Adobe’s upcoming AI experiments include a powerful drag-and-drop composite tool

Adobe is working on a new feature that will make it possible to create composite images with just a few clicks. During its latest round of Sneak Peaks for experimental features, Adobe unveiled Project Clever Composites, which uses AI and automation to quickly combine two images together. If you want an image that shows you in front of a tourist spot like the Eiffel Tower or the Leaning Tower of Pisa, you’ll need to crop your photo from an image and crop the edges. Then, after you’ve pasted it in front of the background you want, you still need to adjust the lighting, scale, and color to make it blend seamlessly. Clever Composites can do it all on its own.

Its AI can identify objects that can be used for composites and it can automatically crop them, adjust their color and size when you click the Auto Compose button. The AI ​​can also automatically create shadows for the object based on the background lighting. However, there are also options to remove the autoscale and add shadow features if you want to do them yourself.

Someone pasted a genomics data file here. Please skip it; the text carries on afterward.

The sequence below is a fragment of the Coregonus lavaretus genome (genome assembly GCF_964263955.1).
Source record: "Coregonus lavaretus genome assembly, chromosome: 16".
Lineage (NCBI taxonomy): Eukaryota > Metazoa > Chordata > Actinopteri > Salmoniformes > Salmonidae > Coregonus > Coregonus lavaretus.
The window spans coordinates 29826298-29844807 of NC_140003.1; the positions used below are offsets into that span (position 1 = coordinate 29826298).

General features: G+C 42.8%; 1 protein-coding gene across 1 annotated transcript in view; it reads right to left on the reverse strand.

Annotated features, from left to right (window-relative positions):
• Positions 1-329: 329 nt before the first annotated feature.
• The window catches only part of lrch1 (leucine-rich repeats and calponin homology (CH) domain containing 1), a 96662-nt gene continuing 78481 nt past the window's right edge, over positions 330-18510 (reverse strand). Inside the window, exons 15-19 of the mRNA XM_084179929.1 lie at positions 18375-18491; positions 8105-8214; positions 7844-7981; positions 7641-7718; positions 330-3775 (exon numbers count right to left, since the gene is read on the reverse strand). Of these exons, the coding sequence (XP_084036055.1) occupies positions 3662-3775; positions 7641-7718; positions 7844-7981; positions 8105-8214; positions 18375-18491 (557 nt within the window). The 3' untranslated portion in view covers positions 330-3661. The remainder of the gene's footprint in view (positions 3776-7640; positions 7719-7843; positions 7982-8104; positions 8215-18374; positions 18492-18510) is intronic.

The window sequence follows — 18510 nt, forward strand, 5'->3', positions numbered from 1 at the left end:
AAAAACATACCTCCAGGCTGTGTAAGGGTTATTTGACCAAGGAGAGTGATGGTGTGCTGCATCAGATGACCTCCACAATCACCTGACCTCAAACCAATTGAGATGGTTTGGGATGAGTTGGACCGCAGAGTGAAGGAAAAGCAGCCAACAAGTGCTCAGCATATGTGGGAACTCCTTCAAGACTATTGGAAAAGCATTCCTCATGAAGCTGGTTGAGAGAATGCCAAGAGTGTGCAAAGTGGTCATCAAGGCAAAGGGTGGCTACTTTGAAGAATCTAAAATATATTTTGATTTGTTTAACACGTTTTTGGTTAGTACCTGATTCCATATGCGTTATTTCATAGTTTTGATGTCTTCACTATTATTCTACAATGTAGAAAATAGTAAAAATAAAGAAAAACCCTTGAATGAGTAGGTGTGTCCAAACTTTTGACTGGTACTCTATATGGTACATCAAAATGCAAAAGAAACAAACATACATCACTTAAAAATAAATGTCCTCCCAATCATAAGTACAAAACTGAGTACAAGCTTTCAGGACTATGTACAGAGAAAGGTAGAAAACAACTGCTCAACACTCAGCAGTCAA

Another notable experimental feature is Project Blink, which can save you valuable time when editing videos. The tool uses AI to make videos searchable based on their transcripts, allowing you to search for “specific words, objects, sounds, or even types of activity.” After you select the part of the video you want to use, the AI ​​will automatically create a new clip of that section. Blink is already in beta and you can request access on the Adobe website if you want to try it out.

Meanwhile, Project All Of Me “uncrops” images, using AI to create parts of the photo that aren’t actually there. It simplifies creating larger images from smaller ones, or creating the same photo from a different angle. Adobe has also introduced a number of other features being developed for video and immersive content, including Project Artistic Scenes, which uses AI to transform 2D graphics into 3D scenes. You can read about all of them on Adobe’s blog or watch the MAX Sneaks event right here.

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Russell Falcon

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